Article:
Cultures and Languages of Mauritius
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In consequence of the diverse origins of the population several cultures coexist in the Republic. Due to the fact that around two-thirds of the population is of Indian origin and a small percentage of Chinese origin means that the Mauritian society is very much Asian in character with corresponding values. But Western and African cultural components are indeed very much present in this society. Taken together, the Asian, African and Western cultural components shape the different strata of society.
Settlers from France and their accompanying slaves from the African mainland brought with them their languages and cultures.
The West has very much been present ever since through the French presence. Law and government was in French till 1810, date of the take over of the island by the British. For political reasons they left in place most of the French legal structure. Even notary documents continued to be written in French, a practice that endures till the present day. That language is still taught at schools, used in the press and publications. The French sugar oligarchy was not dispossessed of its wealth and status by the British and that meant the survival of French cultural influence in Mauritius. English was used mainly by government, in courts of law and eventually taught in schools alongside French. The tolerance of the British towards French and the introduction of English in Law, Government and education have ensured that eventually bilingualism would be common among a significant proportion of the population.
English never spread throughout the population like French. It became the language of rule and French remained the language of the rich and powerful and became associated with the cultured, the educated. Even today, the ability to speak French fluently and flawlessly is considered to be a hallmark of high education and culture whereas the same skill for English invokes less prestige.
The import of slaves from Africa has meant that around 25% of the population has African origins. Intermarriage between African slaves and European settlers and much later and to a lesser degree, with Indians means that approximately 30% of the population has mixed origins. This group of people is denoted by the term "General Population". It is a meaningless term not indicative of the fascinating historical processes that resulted in the emergence of a group of people of mixed backgrounds.
The need of the French settlers to communicate with their African slaves and other immigrants have, over the past 300 years, fostered the emergence of a new language: Creole and a new Creole culture. The Creole language is very much derived from French, though words of diverse origins can be found in it.
This language, it can be said, is the real lingua franca of the island. It is widely used and understood and very few people neither use it nor understand it. The use of the Creole language transcends all ethnic, religious and class barriers. It is spoken by the rich, the poor, the highly educated and the less highly educated. It is widely used by politicians, ministers and business people in private or in public. The use of that language is certainly not the sole province of the lower classes. It is and has been widely used in the homes of the so-called upper classes.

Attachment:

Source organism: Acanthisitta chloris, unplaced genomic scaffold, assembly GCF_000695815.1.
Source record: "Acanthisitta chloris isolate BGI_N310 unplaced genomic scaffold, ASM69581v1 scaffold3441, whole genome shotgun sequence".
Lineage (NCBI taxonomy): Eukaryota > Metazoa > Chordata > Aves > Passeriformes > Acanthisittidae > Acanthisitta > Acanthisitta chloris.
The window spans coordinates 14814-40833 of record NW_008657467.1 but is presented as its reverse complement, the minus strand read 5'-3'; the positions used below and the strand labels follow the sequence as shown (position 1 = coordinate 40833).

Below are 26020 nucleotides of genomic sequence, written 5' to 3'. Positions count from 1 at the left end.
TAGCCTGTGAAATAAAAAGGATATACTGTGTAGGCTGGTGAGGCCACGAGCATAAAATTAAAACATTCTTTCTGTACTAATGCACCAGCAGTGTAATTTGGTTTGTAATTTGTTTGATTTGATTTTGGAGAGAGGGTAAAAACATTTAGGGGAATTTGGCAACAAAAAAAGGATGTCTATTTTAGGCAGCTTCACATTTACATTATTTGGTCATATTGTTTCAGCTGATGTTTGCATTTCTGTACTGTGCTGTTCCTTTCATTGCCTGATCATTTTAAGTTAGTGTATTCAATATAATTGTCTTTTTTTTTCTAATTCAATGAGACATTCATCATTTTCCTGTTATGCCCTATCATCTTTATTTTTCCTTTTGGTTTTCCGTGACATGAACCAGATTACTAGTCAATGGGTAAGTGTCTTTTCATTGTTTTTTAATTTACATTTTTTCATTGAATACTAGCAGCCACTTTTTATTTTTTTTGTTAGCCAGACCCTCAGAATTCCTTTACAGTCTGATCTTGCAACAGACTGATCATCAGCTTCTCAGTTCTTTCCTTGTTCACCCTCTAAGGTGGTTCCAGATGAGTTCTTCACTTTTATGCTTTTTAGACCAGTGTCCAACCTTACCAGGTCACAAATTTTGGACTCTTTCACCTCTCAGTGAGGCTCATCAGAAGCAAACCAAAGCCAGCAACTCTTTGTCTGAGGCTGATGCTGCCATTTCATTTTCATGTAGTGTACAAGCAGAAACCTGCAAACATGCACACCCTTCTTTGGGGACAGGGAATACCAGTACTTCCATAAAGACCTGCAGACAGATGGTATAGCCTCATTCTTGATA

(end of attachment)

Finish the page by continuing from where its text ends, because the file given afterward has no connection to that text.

It is to be noted that Creole does not have a definite written form, though serious attempts have been made to give it a formal written form. The Roman alphabet has been used for that purpose. The written form of Creole is limited to a few publications only. The reason for that limited usage is the fact that there is, as yet, no real need for a written form. Either English or French being the languages of choice for education, the press, government, the law and business.
The Creole language is the vehicle of a vibrant and thriving artistic creation of songs. The music and dances that support those songs is known as Sega. Its origins are to be found in the music forms brought by African slaves during the French period. Sega is the music, songs and dances of choice played to tourists as a taste of the local culture. It is widely played in the discotheques of the island, on television and radio. Recordings of Sega are made and sold to an eager public.
This ambiguity of the different components of society towards the Creole language is perhaps because the process of nation building is not yet over in the Republic. The emergence of the Creole language amongst the down ridden, oppressed African slaves of the past is, perhaps, not conducive to it being considered by everyone as a language worthy of pride, indicative of high status. Yet the Creole language is and will be one of the cements of the different components of the Mauritian society in all its diversity. Far from being a factor leading to uniformity and loss of identity, it may become the passage way for dialogue between the different components of society in Mauritius leading to an appreciation of the cultures of others.
A few press articles on culture and society (in French)
Un sursaut doit rapidement venir de ce pays tout entier (14 Avril 2002)
Lettre de Ramadan du Muslim Council à la Nation mauricienne: pour que soient l'harmonie et la paix (6 novembre 2002)
Last Update: 14th of January 2003
Date on the web: Thursday, January 22, 1998
The URL of this page is: www.intnet.mu/iels/culture_mau.htm